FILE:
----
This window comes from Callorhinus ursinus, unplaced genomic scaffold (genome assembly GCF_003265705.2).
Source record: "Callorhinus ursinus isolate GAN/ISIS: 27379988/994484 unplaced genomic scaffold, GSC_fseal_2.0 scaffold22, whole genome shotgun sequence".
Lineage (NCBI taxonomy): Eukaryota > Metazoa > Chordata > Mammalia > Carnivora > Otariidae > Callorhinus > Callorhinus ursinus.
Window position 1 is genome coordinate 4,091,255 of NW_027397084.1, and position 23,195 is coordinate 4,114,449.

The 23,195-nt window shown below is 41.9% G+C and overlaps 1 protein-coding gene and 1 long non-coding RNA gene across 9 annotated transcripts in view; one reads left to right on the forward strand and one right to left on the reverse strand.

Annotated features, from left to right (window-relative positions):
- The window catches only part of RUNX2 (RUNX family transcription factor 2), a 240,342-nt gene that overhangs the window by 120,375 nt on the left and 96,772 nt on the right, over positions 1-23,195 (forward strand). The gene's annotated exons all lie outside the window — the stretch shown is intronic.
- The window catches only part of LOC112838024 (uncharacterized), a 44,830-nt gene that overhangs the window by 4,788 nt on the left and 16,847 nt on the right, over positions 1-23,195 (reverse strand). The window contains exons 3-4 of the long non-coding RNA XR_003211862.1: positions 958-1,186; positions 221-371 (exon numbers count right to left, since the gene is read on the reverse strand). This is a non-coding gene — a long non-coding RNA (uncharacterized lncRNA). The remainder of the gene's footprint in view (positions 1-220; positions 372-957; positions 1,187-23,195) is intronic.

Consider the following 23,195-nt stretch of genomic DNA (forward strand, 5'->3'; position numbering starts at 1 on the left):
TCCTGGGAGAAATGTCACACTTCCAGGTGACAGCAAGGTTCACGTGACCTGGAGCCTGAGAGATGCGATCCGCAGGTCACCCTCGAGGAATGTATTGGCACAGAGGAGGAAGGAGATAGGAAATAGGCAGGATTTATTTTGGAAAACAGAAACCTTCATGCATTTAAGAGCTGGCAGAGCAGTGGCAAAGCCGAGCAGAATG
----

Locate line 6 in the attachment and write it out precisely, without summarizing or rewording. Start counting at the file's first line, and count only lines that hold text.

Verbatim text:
Annotated features, from left to right (window-relative positions):